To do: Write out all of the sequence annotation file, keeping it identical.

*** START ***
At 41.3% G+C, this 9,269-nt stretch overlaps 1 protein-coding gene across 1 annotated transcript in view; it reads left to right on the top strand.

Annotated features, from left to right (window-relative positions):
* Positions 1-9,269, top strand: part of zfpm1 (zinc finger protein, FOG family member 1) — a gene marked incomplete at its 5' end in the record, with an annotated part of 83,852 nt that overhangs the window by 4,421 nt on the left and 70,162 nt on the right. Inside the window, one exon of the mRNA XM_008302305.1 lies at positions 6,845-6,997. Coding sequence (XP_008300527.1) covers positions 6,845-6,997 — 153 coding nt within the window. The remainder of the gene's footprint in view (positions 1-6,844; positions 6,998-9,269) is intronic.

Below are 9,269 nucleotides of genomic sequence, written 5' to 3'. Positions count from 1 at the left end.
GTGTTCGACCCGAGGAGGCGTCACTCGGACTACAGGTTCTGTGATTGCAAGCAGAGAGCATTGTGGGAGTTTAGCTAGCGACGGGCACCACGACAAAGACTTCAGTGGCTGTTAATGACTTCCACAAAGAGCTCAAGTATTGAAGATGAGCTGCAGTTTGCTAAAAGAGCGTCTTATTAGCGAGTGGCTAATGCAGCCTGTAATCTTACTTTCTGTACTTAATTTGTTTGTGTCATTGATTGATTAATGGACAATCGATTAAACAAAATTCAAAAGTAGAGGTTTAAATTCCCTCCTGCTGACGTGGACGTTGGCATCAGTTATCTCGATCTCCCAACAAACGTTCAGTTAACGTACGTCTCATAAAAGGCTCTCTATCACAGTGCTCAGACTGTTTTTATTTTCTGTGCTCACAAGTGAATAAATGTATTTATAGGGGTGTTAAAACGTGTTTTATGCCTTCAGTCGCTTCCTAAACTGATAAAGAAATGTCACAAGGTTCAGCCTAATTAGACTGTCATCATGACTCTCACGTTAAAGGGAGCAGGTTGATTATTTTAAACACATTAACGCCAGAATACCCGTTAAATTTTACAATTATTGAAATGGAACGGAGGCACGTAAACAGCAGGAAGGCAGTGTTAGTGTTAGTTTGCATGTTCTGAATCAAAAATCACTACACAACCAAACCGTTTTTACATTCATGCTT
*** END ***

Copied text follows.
At 41.3% G+C, this 9,269-nt stretch overlaps 1 protein-coding gene across 1 annotated transcript in view; it reads left to right on the top strand.

Annotated features, from left to right (window-relative positions):
* Positions 1-9,269, top strand: part of zfpm1 (zinc finger protein, FOG family member 1) — a gene marked incomplete at its 5' end in the record, with an annotated part of 83,852 nt that overhangs the window by 4,421 nt on the left and 70,162 nt on the right. Inside the window, one exon of the mRNA XM_008302305.1 lies at positions 6,845-6,997. Coding sequence (XP_008300527.1) covers positions 6,845-6,997 — 153 coding nt within the window. The remainder of the gene's footprint in view (positions 1-6,844; positions 6,998-9,269) is intronic.

Below are 9,269 nucleotides of genomic sequence, written 5' to 3'. Positions count from 1 at the left end.
GTGTTCGACCCGAGGAGGCGTCACTCGGACTACAGGTTCTGTGATTGCAAGCAGAGAGCATTGTGGGAGTTTAGCTAGCGACGGGCACCACGACAAAGACTTCAGTGGCTGTTAATGACTTCCACAAAGAGCTCAAGTATTGAAGATGAGCTGCAGTTTGCTAAAAGAGCGTCTTATTAGCGAGTGGCTAATGCAGCCTGTAATCTTACTTTCTGTACTTAATTTGTTTGTGTCATTGATTGATTAATGGACAATCGATTAAACAAAATTCAAAAGTAGAGGTTTAAATTCCCTCCTGCTGACGTGGACGTTGGCATCAGTTATCTCGATCTCCCAACAAACGTTCAGTTAACGTACGTCTCATAAAAGGCTCTCTATCACAGTGCTCAGACTGTTTTTATTTTCTGTGCTCACAAGTGAATAAATGTATTTATAGGGGTGTTAAAACGTGTTTTATGCCTTCAGTCGCTTCCTAAACTGATAAAGAAATGTCACAAGGTTCAGCCTAATTAGACTGTCATCATGACTCTCACGTTAAAGGGAGCAGGTTGATTATTTTAAACACATTAACGCCAGAATACCCGTTAAATTTTACAATTATTGAAATGGAACGGAGGCACGTAAACAGCAGGAAGGCAGTGTTAGTGTTAGTTTGCATGTTCTGAATCAAAAATCACTACACAACCAAACCGTTTTTACATTCATGCTT